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“Organum” with its synth driven, darker electronic sound takes the music into another direction, while still being relevant to the other pieces. Constructed by Sirjacq and the electronic treatments of Arnaud Lassos’ collection of malleted instruments, it has this flow to it which feels fluid. The music moves from darker sci fi synth sounds to percussive electronics and finally the percussive elements themselves. With many layers being revealed its the subtle synth lines that underpin the piece and form the transitions between sections.

“Companion” the title track centers around Sirjacq’s piano work paired in parts with whistling and possibly glockenspiel. Like I have mentioned previously there is quite a difference in the sound of each track. This one moves from Orchestral sounds that mix nicely to the whistling through to solo piano plating which has a mixture of Avant-Garde and jazz influence. The musical styles change throughout with ambient passages and mixed with humming Rhodes like instrumentation. The final result is s piece that is very much free form. There are times, like the opening that have this cinematic quality and then there are times where it feels musically quite loose and free.

“Harmonium” a piece that nicely forms around the instrument of the same name shares the space with soaring Synths and a plethora of harp like sounds and fractured electronics. After a slow build up mixed with some frantic sounds, the piece enters a completely different territory and tone with the piano dominated second half. A reprise of what unfolded in the first half filters through, but the track feels like a tale of two sides. The opening has a mixture of lighter synths mixed with darker and the ending rotates this.

“Choral” changes rather dramatically from it’s opening and slight distant affected synth before evolving into a free jazz meets orchestral drone piece. Argüelles traverses the drum kit in rapid fashion while long, rich symphonic synth orchestrations venture into totally different areas and despite the obvious differences they kind of work out well in complimenting each other by focusing on the differences.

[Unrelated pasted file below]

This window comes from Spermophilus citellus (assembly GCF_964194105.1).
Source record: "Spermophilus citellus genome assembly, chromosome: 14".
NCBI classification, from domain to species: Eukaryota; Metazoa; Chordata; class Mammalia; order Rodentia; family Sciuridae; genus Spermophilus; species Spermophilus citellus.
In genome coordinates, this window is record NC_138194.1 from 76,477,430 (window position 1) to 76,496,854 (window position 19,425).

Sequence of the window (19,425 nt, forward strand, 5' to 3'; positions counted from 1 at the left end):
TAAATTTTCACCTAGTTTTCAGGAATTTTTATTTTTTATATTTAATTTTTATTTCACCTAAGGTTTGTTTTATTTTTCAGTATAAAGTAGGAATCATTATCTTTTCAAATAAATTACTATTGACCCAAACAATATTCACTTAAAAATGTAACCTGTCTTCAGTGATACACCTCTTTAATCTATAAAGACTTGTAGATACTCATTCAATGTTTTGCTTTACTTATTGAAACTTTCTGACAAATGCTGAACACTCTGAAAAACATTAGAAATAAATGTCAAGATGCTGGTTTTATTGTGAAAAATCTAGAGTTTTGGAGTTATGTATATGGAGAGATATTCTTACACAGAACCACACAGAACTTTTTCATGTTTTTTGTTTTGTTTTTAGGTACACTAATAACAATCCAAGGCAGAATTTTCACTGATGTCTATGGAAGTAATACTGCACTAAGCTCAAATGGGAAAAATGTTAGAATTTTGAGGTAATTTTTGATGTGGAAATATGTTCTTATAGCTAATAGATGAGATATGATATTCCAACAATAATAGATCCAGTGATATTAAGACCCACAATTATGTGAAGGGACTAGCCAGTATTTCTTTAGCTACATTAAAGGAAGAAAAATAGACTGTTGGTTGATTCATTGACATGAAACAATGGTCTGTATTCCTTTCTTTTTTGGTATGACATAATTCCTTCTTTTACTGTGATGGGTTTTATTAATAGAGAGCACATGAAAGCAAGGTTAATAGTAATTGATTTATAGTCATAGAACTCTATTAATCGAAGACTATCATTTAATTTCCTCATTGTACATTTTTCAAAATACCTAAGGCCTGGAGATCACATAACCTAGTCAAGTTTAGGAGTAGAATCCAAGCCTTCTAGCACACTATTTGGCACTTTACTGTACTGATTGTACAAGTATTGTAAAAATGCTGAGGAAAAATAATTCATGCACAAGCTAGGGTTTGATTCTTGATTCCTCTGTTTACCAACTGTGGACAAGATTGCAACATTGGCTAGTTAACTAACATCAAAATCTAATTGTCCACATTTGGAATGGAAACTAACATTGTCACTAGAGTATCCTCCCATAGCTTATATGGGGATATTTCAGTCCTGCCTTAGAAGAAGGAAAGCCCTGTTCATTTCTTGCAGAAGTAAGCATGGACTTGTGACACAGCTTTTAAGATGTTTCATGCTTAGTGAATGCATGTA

With an album such as this you will find that you can respond better to different pieces. For my particular taste the pieces that work best for me are the early tracks like “Variations”, “Carol”, “Dance” and “Organum”. The fusion of electronics and natural instruments works so well in these pieces. For those that like the more open and dare I say experimental side of things will like the three other pieces.

“Companion” is available on CD and Digital.

 

This particular album has an interesting backstory. Tunisian musician Haythem Mahbouli grew up playing in Rock and Metal bands but harbored a desire to make music in the ambient and modern classical styles. With this new direction he started composing for TV ads, short films, andenrolled in a sound editing program. After the  2011 Tunisian revolution, Haythem decided to move to Canada and settle in Montreal. He put his composing on hiatus and took a Sound Designer job in the video game industry. Five years later, Haythem decided it was time for the hiatus to be over and for him to record his first solo album. Because of this decision we are rewarded with such a spectacular debut.

“He seamlessly blends orchestral parts recorded by the City of Prague Philharmonic Orchestra with sound textures and design elements with a desire to create minimalistic theatrical compositions.